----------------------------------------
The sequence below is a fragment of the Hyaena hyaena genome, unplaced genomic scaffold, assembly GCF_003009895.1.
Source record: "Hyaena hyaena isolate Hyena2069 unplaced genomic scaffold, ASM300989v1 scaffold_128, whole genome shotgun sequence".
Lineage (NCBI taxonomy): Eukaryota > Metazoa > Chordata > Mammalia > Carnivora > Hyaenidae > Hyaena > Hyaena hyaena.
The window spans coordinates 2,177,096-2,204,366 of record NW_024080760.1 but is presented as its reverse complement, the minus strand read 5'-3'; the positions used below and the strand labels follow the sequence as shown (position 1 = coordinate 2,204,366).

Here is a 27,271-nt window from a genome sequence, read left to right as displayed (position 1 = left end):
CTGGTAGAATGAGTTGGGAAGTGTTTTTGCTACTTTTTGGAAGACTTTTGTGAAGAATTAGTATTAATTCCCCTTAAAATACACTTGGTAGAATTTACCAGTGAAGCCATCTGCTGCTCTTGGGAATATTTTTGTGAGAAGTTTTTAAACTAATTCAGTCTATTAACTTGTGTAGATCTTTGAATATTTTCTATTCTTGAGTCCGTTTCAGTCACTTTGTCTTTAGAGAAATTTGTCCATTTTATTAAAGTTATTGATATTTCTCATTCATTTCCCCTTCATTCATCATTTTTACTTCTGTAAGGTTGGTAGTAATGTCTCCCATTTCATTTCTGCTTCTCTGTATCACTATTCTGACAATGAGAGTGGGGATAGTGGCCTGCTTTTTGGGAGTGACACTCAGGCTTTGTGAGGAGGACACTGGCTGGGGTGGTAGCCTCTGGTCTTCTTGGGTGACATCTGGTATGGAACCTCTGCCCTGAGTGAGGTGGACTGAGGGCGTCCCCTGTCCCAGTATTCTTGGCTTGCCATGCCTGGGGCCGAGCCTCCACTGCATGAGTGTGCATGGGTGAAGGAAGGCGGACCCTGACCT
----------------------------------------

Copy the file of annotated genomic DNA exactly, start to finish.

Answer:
The sequence below is a fragment of the Hyaena hyaena genome, unplaced genomic scaffold, assembly GCF_003009895.1.
Source record: "Hyaena hyaena isolate Hyena2069 unplaced genomic scaffold, ASM300989v1 scaffold_128, whole genome shotgun sequence".
Lineage (NCBI taxonomy): Eukaryota > Metazoa > Chordata > Mammalia > Carnivora > Hyaenidae > Hyaena > Hyaena hyaena.
The window spans coordinates 2,177,096-2,204,366 of record NW_024080760.1 but is presented as its reverse complement, the minus strand read 5'-3'; the positions used below and the strand labels follow the sequence as shown (position 1 = coordinate 2,204,366).

Here is a 27,271-nt window from a genome sequence, read left to right as displayed (position 1 = left end):
CTGGTAGAATGAGTTGGGAAGTGTTTTTGCTACTTTTTGGAAGACTTTTGTGAAGAATTAGTATTAATTCCCCTTAAAATACACTTGGTAGAATTTACCAGTGAAGCCATCTGCTGCTCTTGGGAATATTTTTGTGAGAAGTTTTTAAACTAATTCAGTCTATTAACTTGTGTAGATCTTTGAATATTTTCTATTCTTGAGTCCGTTTCAGTCACTTTGTCTTTAGAGAAATTTGTCCATTTTATTAAAGTTATTGATATTTCTCATTCATTTCCCCTTCATTCATCATTTTTACTTCTGTAAGGTTGGTAGTAATGTCTCCCATTTCATTTCTGCTTCTCTGTATCACTATTCTGACAATGAGAGTGGGGATAGTGGCCTGCTTTTTGGGAGTGACACTCAGGCTTTGTGAGGAGGACACTGGCTGGGGTGGTAGCCTCTGGTCTTCTTGGGTGACATCTGGTATGGAACCTCTGCCCTGAGTGAGGTGGACTGAGGGCGTCCCCTGTCCCAGTATTCTTGGCTTGCCATGCCTGGGGCCGAGCCTCCACTGCATGAGTGTGCATGGGTGAAGGAAGGCGGACCCTGACCT